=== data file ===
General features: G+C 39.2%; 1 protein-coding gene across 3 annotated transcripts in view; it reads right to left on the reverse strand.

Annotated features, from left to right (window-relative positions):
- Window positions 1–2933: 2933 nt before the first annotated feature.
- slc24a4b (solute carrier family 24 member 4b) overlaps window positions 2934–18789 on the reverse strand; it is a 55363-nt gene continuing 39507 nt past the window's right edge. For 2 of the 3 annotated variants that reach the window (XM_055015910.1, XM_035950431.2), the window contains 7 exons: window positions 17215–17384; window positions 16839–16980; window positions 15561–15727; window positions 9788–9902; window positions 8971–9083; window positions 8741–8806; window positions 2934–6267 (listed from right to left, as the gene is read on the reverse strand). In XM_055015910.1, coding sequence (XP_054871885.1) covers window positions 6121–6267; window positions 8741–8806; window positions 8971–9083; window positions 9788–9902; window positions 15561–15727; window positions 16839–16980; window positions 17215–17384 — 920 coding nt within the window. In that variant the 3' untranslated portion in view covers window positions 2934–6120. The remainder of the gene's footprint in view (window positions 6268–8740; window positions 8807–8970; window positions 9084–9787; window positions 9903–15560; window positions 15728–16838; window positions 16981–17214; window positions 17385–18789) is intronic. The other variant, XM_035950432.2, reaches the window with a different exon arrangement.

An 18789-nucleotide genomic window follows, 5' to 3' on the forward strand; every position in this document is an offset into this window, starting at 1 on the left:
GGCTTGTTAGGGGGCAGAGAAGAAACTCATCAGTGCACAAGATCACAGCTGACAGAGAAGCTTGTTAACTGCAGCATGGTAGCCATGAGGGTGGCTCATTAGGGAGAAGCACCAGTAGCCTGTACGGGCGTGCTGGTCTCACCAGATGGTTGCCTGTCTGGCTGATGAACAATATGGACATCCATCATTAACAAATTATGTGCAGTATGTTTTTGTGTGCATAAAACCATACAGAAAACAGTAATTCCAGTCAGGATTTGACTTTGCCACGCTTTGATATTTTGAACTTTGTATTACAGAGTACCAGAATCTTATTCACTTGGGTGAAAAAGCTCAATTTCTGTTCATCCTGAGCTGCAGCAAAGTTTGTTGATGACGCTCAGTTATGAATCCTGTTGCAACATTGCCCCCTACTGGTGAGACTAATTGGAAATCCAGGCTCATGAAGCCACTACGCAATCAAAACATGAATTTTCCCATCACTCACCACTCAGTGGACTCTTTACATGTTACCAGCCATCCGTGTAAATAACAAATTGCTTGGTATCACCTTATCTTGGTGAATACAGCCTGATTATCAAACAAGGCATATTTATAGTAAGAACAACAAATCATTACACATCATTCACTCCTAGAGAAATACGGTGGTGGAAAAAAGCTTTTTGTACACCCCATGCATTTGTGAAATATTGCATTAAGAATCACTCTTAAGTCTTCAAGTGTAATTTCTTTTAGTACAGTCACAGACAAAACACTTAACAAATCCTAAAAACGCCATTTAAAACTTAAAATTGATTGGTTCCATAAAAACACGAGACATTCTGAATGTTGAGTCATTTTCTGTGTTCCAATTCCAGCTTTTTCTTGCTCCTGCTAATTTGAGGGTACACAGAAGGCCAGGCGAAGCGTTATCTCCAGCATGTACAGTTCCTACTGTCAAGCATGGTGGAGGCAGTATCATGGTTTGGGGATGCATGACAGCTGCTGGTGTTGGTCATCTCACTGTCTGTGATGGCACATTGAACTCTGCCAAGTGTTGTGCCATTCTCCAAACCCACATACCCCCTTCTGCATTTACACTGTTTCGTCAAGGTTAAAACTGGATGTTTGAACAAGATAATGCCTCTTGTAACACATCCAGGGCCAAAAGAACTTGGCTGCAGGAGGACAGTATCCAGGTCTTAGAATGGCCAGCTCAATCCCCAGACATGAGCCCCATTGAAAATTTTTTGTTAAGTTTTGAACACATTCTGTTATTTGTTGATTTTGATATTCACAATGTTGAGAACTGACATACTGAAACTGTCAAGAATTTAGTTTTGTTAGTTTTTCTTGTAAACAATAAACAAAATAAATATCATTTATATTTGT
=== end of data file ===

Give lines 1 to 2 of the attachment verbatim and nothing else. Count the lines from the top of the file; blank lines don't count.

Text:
General features: G+C 39.2%; 1 protein-coding gene across 3 annotated transcripts in view; it reads right to left on the reverse strand.

Annotated features, from left to right (window-relative positions):